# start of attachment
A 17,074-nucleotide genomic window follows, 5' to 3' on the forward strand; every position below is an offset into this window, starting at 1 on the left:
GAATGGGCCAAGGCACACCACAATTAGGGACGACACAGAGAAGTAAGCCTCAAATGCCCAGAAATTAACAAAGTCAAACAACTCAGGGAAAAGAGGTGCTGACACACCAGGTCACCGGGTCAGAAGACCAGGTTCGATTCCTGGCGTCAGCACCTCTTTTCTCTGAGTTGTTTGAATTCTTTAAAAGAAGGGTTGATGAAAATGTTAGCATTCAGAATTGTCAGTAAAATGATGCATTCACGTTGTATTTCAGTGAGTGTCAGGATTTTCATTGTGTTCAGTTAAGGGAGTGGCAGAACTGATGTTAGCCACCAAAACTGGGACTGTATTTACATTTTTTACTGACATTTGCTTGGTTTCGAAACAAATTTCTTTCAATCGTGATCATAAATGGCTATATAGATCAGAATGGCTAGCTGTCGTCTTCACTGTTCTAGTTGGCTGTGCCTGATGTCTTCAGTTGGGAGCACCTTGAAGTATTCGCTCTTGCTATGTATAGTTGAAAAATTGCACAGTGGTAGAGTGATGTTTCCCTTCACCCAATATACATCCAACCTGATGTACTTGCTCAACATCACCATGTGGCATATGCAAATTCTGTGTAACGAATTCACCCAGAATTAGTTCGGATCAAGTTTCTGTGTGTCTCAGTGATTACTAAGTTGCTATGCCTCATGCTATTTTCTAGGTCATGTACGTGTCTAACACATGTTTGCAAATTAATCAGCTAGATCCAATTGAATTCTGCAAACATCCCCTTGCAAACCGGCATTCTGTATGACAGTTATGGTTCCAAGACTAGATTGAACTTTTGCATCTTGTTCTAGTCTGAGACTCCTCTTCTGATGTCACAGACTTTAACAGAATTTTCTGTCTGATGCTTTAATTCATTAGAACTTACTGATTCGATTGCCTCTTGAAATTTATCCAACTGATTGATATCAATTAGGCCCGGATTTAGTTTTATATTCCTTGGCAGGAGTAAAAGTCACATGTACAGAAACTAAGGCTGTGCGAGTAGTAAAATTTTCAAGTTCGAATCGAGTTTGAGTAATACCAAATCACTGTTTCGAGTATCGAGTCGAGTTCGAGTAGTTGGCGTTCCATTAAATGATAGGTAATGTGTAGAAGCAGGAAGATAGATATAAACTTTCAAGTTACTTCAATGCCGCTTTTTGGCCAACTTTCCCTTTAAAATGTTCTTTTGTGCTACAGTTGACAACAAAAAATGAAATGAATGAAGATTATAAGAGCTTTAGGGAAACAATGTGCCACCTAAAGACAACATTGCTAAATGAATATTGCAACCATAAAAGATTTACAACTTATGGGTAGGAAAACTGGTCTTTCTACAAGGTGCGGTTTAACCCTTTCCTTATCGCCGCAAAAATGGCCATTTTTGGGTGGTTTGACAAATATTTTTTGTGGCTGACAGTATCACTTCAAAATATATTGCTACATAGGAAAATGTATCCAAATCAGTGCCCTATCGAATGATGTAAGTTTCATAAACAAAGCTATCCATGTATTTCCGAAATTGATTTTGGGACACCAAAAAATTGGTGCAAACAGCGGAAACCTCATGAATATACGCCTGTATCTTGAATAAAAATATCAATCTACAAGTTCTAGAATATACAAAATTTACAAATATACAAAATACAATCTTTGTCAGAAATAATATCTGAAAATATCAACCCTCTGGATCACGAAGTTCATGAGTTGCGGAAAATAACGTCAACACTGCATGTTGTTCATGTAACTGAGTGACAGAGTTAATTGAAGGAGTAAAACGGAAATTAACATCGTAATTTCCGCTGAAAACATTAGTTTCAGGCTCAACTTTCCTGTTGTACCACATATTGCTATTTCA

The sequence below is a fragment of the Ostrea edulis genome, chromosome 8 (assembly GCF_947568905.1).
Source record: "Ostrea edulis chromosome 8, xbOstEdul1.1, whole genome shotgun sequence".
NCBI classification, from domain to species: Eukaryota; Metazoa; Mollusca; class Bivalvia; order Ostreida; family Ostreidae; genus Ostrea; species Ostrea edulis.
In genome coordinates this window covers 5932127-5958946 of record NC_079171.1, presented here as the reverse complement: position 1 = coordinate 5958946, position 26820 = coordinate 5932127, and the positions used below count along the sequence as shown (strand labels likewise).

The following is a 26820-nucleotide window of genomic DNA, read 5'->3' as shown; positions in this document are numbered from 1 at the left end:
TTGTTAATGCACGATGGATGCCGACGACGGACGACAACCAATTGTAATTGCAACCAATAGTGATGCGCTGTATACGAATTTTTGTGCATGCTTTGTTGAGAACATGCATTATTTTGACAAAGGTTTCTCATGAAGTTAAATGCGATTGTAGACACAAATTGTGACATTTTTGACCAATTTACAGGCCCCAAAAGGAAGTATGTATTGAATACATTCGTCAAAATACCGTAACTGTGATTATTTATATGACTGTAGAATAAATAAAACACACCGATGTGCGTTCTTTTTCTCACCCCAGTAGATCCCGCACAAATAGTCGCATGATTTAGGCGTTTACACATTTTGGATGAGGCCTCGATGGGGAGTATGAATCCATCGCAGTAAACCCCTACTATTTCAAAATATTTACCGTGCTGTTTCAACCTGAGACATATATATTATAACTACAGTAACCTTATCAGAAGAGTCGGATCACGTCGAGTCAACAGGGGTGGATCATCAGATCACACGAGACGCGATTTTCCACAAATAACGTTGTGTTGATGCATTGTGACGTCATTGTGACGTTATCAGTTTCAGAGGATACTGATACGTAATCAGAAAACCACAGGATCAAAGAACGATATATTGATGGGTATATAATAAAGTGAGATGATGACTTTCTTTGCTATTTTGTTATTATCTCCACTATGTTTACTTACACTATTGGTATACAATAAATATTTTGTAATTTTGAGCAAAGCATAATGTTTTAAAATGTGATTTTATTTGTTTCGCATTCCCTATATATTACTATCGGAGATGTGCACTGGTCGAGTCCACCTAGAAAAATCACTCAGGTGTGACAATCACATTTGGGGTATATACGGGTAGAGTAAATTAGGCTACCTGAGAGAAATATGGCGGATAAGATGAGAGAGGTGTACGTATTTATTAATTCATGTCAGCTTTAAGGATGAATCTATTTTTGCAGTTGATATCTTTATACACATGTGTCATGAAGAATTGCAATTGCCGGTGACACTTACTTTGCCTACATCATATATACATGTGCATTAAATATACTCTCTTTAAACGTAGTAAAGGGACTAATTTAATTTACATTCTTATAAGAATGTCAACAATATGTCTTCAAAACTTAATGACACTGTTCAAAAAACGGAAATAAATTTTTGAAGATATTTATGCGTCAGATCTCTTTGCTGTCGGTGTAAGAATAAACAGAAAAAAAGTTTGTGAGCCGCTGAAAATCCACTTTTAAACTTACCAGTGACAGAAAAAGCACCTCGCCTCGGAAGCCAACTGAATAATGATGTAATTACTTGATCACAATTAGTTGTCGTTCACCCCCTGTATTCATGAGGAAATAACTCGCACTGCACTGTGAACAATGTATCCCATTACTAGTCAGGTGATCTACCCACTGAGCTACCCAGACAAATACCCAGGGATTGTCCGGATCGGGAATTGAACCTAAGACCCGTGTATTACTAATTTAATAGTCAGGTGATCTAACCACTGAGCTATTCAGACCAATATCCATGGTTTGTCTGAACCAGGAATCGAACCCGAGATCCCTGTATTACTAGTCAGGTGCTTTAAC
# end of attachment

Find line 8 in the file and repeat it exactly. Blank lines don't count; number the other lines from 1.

TTGTTAATGCACGATGGATGCCGACGACGGACGACAACCAATTGTAATTGCAACCAATAGTGATGCGCTGTATACGAATTTTTGTGCATGCTTTGTTGAGAACATGCATTATTTTGACAAAGGTTTCTCATGAAGTTAAATGCGATTGTAGACACAAATTGTGACATTTTTGACCAATTTACAGGCCCCAAAAGGAAGTATGTATTGAATACATTCGTCAAAATACCGTAACTGTGATTATTTATATGACTGTAGAATAAATAAAACACACCGATGTGCGTTCTTTTTCTCACCCCAGTAGATCCCGCACAAATAGTCGCATGATTTAGGCGTTTACACATTTTGGATGAGGCCTCGATGGGGAGTATGAATCCATCGCAGTAAACCCCTACTATTTCAAAATATTTACCGTGCTGTTTCAACCTGAGACATATATATTATAACTACAGTAACCTTATCAGAAGAGTCGGATCACGTCGAGTCAACAGGGGTGGATCATCAGATCACACGAGACGCGATTTTCCACAAATAACGTTGTGTTGATGCATTGTGACGTCATTGTGACGTTATCAGTTTCAGAGGATACTGATACGTAATCAGAAAACCACAGGATCAAAGAACGATATATTGATGGGTATATAATAAAGTGAGATGATGACTTTCTTTGCTATTTTGTTATTATCTCCACTATGTTTACTTACACTATTGGTATACAATAAATATTTTGTAATTTTGAGCAAAGCATAATGTTTTAAAATGTGATTTTATTTGTTTCGCATTCCCTATATATTACTATCGGAGATGTGCACTGGTCGAGTCCACCTAGAAAAATCACTCAGGTGTGACAATCACATTTGGGGTATATACGGGTAGAGTAAATTAGGCTACCTGAGAGAAATATGGCGGATAAGATGAGAGAGGTGTACGTATTTATTAATTCATGTCAGCTTTAAGGATGAATCTATTTTTGCAGTTGATATCTTTATACACATGTGTCATGAAGAATTGCAATTGCCGGTGACACTTACTTTGCCTACATCATATATACATGTGCATTAAATATACTCTCTTTAAACGTAGTAAAGGGACTAATTTAATTTACATTCTTATAAGAATGTCAACAATATGTCTTCAAAACTTAATGACACTGTTCAAAAAACGGAAATAAATTTTTGAAGATATTTATGCGTCAGATCTCTTTGCTGTCGGTGTAAGAATAAACAGAAAAAAAGTTTGTGAGCCGCTGAAAATCCACTTTTAAACTTACCAGTGACAGAAAAAGCACCTCGCCTCGGAAGCCAACTGAATAATGATGTAATTACTTGATCACAATTAGTTGTCGTTCACCCCCTGTATTCATGAGGAAATAACTCGCACTGCACTGTGAACAATGTATCCCATTACTAGTCAGGTGATCTACCCACTGAGCTACCCAGACAAATACCCAGGGATTGTCCGGATCGGGAATTGAACCTAAGACCCGTGTATTACTAATTTAATAGTCAGGTGATCTAACCACTGAGCTATTCAGACCAATATCCATGGTTTGTCTGAACCAGGAATCGAACCCGAGATCCCTGTATTACTAGTCAGGTGCTTTAAC